Astronauts may face considerable health challenges in the long journey, including cancer.
It’s hard to conduct an experiment based on traveling to a far flung planet. Next to impossible. Researchers from Wake Forest Baptist Medical Center rose to the challenge though, by studying human cells transplanted into mice.
They wanted to see how human cells would react when exposed to radiation levels similar to those we would encounter in deep space travel.
Which is important- because traveling to Mars and back takes about 3 years.
What was found? The amount of radiation a person would be exposed to in that time, in a space ship hurtling through the universe, could increase their chances of getting cancer.
“Our results are troubling because they show radiation exposure could potentially increase the risk of leukemia in two ways,” said Christopher Porada, Ph.D., associate professor of regenerative medicine and senior researcher on the project.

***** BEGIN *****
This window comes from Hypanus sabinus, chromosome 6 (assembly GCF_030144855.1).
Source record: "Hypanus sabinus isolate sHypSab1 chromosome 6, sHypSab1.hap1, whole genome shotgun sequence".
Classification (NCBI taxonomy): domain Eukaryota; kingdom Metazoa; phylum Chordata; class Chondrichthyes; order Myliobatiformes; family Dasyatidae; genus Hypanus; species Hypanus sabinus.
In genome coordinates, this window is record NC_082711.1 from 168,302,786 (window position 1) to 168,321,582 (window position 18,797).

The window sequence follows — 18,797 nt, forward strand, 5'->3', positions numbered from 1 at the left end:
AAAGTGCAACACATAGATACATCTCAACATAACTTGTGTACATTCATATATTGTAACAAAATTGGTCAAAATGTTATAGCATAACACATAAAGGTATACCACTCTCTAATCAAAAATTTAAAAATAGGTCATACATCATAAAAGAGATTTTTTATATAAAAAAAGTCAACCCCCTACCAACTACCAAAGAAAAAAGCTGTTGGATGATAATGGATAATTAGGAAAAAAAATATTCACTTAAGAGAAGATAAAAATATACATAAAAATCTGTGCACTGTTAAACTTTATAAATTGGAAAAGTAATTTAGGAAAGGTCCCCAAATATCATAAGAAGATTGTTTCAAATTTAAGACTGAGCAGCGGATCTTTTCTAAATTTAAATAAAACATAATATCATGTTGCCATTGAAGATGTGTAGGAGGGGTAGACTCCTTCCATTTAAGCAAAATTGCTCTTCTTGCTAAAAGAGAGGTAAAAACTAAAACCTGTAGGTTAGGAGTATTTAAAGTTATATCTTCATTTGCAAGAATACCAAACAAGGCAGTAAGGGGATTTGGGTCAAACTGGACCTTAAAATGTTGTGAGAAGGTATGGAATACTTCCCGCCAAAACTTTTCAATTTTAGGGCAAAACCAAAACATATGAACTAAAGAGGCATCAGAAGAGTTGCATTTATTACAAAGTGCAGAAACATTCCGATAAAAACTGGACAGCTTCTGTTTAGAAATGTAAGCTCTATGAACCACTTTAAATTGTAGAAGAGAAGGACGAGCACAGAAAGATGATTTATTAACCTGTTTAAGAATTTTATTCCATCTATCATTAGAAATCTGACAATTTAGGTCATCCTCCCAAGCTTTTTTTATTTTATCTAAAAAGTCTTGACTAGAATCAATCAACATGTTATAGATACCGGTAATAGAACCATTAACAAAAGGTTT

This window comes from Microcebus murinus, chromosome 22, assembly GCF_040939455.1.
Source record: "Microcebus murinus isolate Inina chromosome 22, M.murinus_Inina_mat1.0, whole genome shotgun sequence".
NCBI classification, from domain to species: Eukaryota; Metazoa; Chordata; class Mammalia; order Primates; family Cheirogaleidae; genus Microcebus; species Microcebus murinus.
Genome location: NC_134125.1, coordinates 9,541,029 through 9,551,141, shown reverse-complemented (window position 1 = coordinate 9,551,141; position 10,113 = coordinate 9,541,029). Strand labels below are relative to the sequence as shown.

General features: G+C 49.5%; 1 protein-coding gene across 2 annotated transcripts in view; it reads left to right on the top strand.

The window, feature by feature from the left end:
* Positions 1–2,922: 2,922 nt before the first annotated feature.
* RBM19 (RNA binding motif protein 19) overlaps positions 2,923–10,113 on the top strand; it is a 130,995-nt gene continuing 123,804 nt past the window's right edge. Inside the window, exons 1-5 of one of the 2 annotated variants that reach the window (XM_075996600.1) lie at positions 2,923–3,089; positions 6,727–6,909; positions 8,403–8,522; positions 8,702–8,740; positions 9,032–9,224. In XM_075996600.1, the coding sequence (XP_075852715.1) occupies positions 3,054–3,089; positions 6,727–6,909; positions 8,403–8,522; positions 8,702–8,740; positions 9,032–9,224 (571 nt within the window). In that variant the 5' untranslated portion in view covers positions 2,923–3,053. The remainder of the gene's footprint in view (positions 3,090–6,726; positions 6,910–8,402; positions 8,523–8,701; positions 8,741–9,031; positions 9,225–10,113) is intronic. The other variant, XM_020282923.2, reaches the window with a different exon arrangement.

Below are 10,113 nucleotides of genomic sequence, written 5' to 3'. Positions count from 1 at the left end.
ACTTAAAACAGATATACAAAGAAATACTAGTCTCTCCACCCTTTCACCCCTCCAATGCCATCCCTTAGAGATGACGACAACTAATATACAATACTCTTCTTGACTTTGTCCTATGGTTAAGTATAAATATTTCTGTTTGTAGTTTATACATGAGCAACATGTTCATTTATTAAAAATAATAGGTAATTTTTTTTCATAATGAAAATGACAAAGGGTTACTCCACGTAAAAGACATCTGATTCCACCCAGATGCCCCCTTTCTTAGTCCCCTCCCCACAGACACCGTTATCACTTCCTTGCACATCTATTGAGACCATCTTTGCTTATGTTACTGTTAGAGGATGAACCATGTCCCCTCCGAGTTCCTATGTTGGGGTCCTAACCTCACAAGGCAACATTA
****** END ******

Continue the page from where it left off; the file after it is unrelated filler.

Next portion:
The radiation in the study caused genetic damage to human hematopoietic stem cells, and altered their ability to produce the type of white blood cells involved in fighting off infections and tumor cells.
“This could translate into a severely weakened immune system and anemia during prolonged missions in deep space,” said Porada.
Scientists are hoping their research will make space missions as safe as possible. In conjunction with this study, NASA’s Human Research Program is also exploring conditions of microgravity, isolation and confinement, hostile and closed environments, and distance from earth on humans. To infinity, and beyond.
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